From the archive: a ‘St Cecile’ Vuillaume violin, Paris, 1849

January 20, 2014

An 1849 ‘St Cecile’ Vuillaume violin published in The Strad, January 1958
Jean Baptiste Vuillaume at the time of his death in 1875 was credited with upwards of 3,000 instruments made over a period of half-a-century

This illustration of an 1849 ‘St Cecile’ Vuillaume violin was published in The Strad, January 1958. The following text is extracted from an article accompanying the photographs:

Jean Baptiste Vuillaume at the time of his death in 1875 was credited with upwards of 3,000 instruments made over a period of half-a-century. Exactly how many were his personal work is impossible to say. Included among his employees at various times were 20 or more luthiers who have since become famous individual makers.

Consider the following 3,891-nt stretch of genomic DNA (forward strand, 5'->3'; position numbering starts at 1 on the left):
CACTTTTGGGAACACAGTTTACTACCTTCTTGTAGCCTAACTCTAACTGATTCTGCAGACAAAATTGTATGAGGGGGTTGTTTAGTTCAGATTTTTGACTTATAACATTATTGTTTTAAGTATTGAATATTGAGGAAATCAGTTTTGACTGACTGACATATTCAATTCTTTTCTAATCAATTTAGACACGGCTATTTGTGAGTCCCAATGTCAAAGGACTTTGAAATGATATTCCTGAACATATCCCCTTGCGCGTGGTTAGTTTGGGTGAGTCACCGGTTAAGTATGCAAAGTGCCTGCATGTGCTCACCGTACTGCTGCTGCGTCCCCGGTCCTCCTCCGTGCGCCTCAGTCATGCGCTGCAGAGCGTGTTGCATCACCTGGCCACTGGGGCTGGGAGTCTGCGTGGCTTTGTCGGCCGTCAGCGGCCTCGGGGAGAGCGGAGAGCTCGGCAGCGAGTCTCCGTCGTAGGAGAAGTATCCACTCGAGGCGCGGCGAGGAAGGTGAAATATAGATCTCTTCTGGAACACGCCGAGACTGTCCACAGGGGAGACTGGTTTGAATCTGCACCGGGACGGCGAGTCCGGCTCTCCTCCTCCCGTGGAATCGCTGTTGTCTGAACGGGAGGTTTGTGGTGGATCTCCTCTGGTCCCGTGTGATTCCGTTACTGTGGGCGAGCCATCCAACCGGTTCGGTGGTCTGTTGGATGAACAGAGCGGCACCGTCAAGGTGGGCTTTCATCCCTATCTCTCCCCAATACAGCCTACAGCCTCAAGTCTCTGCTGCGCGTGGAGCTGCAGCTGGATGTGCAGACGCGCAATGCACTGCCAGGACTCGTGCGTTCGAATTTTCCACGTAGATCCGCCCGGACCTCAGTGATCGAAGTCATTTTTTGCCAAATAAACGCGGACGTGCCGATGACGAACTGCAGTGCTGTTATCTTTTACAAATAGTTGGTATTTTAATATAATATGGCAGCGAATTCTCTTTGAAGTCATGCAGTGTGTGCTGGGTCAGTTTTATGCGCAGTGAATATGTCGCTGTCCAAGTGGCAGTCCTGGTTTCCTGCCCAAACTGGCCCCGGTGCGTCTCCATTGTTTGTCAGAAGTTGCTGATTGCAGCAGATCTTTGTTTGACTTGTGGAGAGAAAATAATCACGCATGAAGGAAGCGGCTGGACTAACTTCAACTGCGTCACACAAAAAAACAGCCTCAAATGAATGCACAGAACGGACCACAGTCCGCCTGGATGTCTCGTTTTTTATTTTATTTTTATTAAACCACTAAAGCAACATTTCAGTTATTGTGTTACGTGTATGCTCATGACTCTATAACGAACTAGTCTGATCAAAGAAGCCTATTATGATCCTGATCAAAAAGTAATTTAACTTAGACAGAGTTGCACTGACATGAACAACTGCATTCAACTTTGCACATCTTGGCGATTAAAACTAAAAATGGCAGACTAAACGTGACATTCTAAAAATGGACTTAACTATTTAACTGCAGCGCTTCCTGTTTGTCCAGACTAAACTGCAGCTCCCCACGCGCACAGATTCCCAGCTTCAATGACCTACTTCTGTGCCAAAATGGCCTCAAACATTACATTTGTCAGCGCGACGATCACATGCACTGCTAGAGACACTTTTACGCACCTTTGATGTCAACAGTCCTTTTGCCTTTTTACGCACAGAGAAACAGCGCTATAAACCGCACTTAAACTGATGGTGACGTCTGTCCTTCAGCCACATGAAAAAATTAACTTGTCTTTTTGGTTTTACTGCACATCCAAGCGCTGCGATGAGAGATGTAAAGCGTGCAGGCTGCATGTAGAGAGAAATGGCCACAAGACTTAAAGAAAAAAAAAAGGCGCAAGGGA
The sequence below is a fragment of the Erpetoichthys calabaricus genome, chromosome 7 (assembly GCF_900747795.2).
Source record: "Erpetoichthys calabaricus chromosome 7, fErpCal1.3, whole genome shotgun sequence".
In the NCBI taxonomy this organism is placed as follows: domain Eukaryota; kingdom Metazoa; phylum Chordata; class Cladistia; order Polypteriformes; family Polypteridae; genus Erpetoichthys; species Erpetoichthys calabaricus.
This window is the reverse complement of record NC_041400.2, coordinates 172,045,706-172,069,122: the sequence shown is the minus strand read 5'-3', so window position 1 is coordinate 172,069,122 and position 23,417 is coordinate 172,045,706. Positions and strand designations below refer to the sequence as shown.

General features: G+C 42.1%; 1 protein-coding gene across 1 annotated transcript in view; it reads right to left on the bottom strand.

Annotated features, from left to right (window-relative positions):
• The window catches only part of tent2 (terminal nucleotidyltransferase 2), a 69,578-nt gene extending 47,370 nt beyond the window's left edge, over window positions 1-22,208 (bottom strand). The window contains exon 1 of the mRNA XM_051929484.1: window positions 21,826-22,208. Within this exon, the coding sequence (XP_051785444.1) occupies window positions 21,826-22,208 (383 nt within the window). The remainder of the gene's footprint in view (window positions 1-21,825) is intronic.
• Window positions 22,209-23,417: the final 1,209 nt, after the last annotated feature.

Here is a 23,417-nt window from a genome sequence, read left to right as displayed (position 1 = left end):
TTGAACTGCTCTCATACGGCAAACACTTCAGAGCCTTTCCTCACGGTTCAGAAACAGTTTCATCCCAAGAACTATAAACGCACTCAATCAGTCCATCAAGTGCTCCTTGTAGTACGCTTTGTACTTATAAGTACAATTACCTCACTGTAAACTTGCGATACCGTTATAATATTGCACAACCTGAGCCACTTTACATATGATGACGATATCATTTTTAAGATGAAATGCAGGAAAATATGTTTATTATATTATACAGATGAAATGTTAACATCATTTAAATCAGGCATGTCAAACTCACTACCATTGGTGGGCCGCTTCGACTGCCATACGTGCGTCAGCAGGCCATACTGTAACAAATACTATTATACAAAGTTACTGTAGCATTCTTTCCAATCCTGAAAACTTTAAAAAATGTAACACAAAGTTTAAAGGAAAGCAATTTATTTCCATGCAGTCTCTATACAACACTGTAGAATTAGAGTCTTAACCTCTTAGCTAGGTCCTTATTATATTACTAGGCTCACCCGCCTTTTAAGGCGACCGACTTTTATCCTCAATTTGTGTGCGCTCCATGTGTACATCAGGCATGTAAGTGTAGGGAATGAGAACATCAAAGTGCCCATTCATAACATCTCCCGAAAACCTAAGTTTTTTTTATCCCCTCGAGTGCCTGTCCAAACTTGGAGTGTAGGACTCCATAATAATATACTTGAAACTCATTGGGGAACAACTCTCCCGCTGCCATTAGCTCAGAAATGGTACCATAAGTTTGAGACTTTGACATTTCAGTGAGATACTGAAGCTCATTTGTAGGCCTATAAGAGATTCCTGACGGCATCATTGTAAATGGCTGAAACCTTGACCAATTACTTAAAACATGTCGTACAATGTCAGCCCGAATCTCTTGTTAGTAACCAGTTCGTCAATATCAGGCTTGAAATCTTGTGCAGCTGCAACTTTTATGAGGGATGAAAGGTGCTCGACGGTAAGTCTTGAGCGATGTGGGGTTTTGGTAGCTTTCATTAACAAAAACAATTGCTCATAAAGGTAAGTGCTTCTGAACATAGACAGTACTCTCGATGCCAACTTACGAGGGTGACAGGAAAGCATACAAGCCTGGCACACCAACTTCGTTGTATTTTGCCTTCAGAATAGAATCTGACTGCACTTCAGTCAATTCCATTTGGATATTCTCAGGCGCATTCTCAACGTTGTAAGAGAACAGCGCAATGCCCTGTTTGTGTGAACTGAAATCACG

It is, however, accepted that Vuillaume personally supervised the final stages of construction and did most of the varnishing. The individual work of many of those who assisted him is known and easily identified, but whilst they were employed by Vuillaume they followed his patterns and methods which resulted in a considerable degree of uniformity of appearance of every instrument.

The handsome violin which is the subject of this month’s illustration is a well-preserved example of Vuillaume’s St Cecile violin. The violin illustrated measures 14 1/8 inches in length of body, the upper bouts 6 5/8 inches and the lower 8 3/16ths inches. The attractive figure of the back is enhanced by a bright red varnish. The wood of the table is of very open grain.

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